Three weeks ago I watched a clip Tanner posted on Twitter shortly after acquiring a 2018 Topps Tier One bat barrel card. As was usually the case, this rare “one of one” piece didn’t even make it to eBay. It was pulled and as most money-hungry collectors know, contacting Tanner before placing a rare Jose card on eBay usually is the best way to go. On that particular day, I had received approximately 10-12 cards from a huge SportsLots order and was in Card Heaven as I opened up one package after another. Nothing I purchased came even remotely close to Tanner’s bat barrel but for this Canseco Super Collector who is nearing Year 30, I could not have been more happy as I added missing cards to my collection.

I made peace with Tanner long ago, maybe as far back as 2014 when the man started making a name for himself in The Hobby. Unlike many of the Canseco Super Collectors before him, this guy was friendly, willing to help anyone who needed it and had a knack for making what will go down as the greatest custom cards of all-time. Besides, I’ve never been huge on high-end Canseco cards, as much as I’d love to have a collection even 1/3 as impressive as Tanner’s. If anything, from 2014-2016 I made more money than I knew what to do with but even then, baseball cards never came to mind. If ever I would spend more than $20 dollars on a single baseball card, that card better have Mike Trout or Bryce Harper on it, not a player who crashed into a dead-end wall at 100 MPH like Jose Canseco did.

Anyway, let me get back to the point at hand. I watched as Tanner added yet another “one of one”, another collection changing piece to most on Twitter when suddenly my Canseco Alarm began going off. There was no joy in his face, his voice, monotone. It seemed to me that something was off. If I jump for joy at finding a $2 dollar ’95 Score parallel I never knew existed in 2018, why is Tanner seemingly barely awake in his video? This was the type of card Canseco collectors dream about owning but to Tanner it was just another day at the office. I immediately called him out on it (in a friendly way) and he told me something to the extent that he “celebrates his victories off camera”. I accepted that response but my Canseco Alarm was never silenced.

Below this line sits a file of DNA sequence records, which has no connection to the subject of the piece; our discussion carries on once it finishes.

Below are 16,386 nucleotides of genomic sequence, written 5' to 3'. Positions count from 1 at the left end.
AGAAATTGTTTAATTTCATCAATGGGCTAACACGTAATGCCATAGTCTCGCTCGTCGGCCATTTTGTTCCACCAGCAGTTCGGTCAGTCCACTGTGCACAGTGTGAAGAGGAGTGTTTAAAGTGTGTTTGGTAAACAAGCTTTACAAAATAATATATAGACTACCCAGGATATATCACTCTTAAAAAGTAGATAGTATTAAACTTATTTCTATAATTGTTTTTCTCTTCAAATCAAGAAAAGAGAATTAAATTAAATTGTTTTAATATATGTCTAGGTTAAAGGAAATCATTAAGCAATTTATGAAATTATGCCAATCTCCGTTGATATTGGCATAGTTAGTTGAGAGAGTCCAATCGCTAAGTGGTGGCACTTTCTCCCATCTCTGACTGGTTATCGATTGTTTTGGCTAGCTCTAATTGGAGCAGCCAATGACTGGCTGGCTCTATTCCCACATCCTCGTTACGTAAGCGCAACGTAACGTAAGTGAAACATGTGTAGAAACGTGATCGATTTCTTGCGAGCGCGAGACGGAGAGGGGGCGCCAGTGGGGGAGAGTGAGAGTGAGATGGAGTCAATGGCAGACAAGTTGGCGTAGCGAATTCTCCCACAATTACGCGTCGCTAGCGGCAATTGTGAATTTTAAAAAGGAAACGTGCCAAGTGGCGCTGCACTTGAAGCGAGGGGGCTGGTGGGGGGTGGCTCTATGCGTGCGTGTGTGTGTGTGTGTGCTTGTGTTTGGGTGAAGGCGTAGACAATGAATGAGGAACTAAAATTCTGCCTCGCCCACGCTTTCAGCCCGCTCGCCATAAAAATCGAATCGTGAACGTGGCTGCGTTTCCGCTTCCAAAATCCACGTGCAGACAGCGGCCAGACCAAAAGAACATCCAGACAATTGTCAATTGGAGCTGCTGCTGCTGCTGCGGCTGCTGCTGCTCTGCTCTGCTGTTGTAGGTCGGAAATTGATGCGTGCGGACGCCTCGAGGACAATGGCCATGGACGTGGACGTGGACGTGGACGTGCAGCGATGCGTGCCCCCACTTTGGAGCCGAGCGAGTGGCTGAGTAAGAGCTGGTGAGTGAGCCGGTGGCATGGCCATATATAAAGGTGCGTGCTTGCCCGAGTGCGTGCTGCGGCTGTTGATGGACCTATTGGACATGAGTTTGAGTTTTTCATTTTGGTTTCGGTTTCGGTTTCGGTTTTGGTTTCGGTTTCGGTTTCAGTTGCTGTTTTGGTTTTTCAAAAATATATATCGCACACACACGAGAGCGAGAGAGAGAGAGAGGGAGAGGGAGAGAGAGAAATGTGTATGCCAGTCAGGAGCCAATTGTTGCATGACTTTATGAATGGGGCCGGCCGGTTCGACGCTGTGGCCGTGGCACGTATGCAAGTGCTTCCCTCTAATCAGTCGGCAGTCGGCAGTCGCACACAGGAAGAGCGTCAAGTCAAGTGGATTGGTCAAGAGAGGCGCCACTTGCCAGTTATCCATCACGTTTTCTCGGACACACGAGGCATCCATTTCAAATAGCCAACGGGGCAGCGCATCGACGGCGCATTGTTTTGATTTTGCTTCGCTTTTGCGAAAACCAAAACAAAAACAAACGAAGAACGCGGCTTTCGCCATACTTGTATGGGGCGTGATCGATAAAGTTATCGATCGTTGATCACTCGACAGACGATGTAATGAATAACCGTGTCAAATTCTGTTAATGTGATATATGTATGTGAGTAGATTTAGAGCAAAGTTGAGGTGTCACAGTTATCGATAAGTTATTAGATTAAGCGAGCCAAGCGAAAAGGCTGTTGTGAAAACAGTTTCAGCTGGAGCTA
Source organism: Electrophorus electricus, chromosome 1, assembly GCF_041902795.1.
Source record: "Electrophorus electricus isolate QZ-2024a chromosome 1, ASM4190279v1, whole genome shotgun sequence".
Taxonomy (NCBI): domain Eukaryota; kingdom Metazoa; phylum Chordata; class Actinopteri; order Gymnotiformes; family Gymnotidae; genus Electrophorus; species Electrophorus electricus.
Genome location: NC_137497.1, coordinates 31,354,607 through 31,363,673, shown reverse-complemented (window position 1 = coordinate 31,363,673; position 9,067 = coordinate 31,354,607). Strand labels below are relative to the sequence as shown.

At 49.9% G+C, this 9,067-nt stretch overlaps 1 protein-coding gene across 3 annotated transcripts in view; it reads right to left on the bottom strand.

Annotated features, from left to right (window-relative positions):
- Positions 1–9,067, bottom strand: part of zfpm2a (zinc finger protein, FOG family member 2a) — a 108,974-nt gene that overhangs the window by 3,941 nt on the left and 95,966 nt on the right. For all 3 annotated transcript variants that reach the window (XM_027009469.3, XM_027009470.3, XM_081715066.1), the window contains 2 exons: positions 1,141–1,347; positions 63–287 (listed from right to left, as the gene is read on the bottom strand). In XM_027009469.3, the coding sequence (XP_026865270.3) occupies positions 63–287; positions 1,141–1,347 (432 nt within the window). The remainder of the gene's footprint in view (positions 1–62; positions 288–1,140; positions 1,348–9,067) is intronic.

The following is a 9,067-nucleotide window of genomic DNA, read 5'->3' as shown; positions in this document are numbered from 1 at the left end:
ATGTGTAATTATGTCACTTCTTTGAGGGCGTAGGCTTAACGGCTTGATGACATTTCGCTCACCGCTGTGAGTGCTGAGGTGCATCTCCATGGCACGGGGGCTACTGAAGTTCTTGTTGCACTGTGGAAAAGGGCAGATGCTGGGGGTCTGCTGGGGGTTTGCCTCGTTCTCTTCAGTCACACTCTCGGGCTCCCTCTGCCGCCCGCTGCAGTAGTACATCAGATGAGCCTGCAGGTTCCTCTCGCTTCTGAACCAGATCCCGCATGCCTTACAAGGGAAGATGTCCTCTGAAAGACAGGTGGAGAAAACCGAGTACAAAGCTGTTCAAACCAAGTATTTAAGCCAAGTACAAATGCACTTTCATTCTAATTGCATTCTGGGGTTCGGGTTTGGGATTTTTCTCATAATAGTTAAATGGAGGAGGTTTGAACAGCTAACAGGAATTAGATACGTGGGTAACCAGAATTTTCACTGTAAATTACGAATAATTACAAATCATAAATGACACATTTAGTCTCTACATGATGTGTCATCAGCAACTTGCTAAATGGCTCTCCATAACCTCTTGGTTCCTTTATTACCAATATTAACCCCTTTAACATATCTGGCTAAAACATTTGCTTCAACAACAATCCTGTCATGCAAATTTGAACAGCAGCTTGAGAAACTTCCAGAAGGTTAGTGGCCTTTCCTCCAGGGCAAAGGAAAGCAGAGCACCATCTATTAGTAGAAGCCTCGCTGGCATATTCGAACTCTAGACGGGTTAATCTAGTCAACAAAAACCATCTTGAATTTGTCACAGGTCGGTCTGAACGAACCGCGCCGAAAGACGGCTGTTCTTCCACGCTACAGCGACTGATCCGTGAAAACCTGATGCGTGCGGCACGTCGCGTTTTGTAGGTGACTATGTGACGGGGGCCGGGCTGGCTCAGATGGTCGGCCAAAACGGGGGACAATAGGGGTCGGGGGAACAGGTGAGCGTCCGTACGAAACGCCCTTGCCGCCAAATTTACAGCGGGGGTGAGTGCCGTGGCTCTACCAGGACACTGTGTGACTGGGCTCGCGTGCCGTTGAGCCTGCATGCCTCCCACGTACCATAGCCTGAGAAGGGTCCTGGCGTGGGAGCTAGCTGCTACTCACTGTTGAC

Well, turns out my intuition does not fail; Tanner has quit Canseco.

For me, this is a sad day. Tanner’s website, blog, and to some extent, his YouTube channel, are as valuable to me today as Beckett Baseball price guides were in the early 90s. I wrote a few days ago that in 28 years of collecting Jose Canseco, 2018 will go down as my most successful year just 7 months into the calendar year. I could not have accomplished that feat without Tanner’s hard work he has put into his website, which has not only assisted in helping me find cards I never knew existed but also helped me get my collection organized for the first time in my collecting life. Not just that but Tanner’s detailed database was the inspiration to countless stories I’ve been able to write this year, if not nearly all of them.

It takes a special kind of person to collect Jose Canseco. For one, the man is still an enigma 33 years since his debut in 1985. Secondly, his “glory days” came and went in the early 90s and despite a career full of bulging muscles and Steroids, his numbers weren’t all that impressive or even Hall of Fame worthy. To me, the idea of spending big money on his cards seems completely ludicrous. That’s why I continue my journey adding inexpensive but fun cards I missed from the 90s and let the big money spenders waste thousands of dollars every month on pieces that seem to only fuel their addiction of being the best. Don’t get me wrong, in the world of Canseco, Tanner was the greatest of all time in a hobby that unfortunately has a short life expectancy.

Tanner isn’t the first or the last Canseco Super Collector to give it up and the last guy to quit had just as deep pockets. Bryan Fitzgerald had the most impressive collection I had seen to that point and was also featured in Beckett Media. Unfortunately, he was a guy who let his card addiction get the best of him. What did it cost him? Well, for starters … his marriage and family.  From reading Tanner’s goodbye post, the person buying up his most valuable cards, “AJ”, is also on his way out. Sure, he can brag about owning some of Tanner’s collection now but just three weeks ago he was planning his own escape. There is just no way to recoup those investments and to collectors spending small fortunes on Jose Canseco cards, eventually that realization has to hit incredibly hard. I don’t need God to tell me that everything must be done in moderation, even buying baseball cards of a washed-up, lovable loser like Jose.

So where does that leave me? Well, truthfully, a little sad at Tanner’s exit from the Hobby and the Canseco fandom but as determined as ever to continue my collection into Year 30 and perhaps even beyond that. To me, baseball cards are not an investment and I have no one to compete with. Despite the high stakes world of cards today, this is still the hobby I got into as a ten-year old kid in 1990 and I will forever treat it that way. Don’t forget, slow and steady wins the race and with my collection slowly pushing 2,000 different cards and my competition dropping like flies, who knows … maybe I will find myself on the cover of Beckett Baseball by 2030? Hey, anything is possible if you believe in yourself and continue picking up Score parallels.

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